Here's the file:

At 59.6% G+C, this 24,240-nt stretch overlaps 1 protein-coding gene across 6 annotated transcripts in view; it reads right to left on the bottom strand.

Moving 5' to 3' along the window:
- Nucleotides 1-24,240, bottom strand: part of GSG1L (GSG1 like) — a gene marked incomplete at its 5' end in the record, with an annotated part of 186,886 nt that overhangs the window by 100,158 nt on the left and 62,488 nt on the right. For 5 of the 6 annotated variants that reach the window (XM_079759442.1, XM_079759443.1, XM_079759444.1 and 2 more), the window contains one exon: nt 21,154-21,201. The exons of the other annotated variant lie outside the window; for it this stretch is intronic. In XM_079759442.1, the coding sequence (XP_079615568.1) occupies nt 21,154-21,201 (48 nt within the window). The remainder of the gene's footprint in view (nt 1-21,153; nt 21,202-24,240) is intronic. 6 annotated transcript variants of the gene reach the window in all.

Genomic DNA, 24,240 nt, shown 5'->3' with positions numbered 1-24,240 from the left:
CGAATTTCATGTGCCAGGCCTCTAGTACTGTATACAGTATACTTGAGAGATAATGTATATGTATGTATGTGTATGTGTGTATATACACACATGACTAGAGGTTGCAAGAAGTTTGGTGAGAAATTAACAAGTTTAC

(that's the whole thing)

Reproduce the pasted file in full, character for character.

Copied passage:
At 59.6% G+C, this 24,240-nt stretch overlaps 1 protein-coding gene across 6 annotated transcripts in view; it reads right to left on the bottom strand.

Moving 5' to 3' along the window:
- Nucleotides 1-24,240, bottom strand: part of GSG1L (GSG1 like) — a gene marked incomplete at its 5' end in the record, with an annotated part of 186,886 nt that overhangs the window by 100,158 nt on the left and 62,488 nt on the right. For 5 of the 6 annotated variants that reach the window (XM_079759442.1, XM_079759443.1, XM_079759444.1 and 2 more), the window contains one exon: nt 21,154-21,201. The exons of the other annotated variant lie outside the window; for it this stretch is intronic. In XM_079759442.1, the coding sequence (XP_079615568.1) occupies nt 21,154-21,201 (48 nt within the window). The remainder of the gene's footprint in view (nt 1-21,153; nt 21,202-24,240) is intronic. 6 annotated transcript variants of the gene reach the window in all.

Genomic DNA, 24,240 nt, shown 5'->3' with positions numbered 1-24,240 from the left:
CGAATTTCATGTGCCAGGCCTCTAGTACTGTATACAGTATACTTGAGAGATAATGTATATGTATGTATGTGTATGTGTGTATATACACACATGACTAGAGGTTGCAAGAAGTTTGGTGAGAAATTAACAAGTTTAC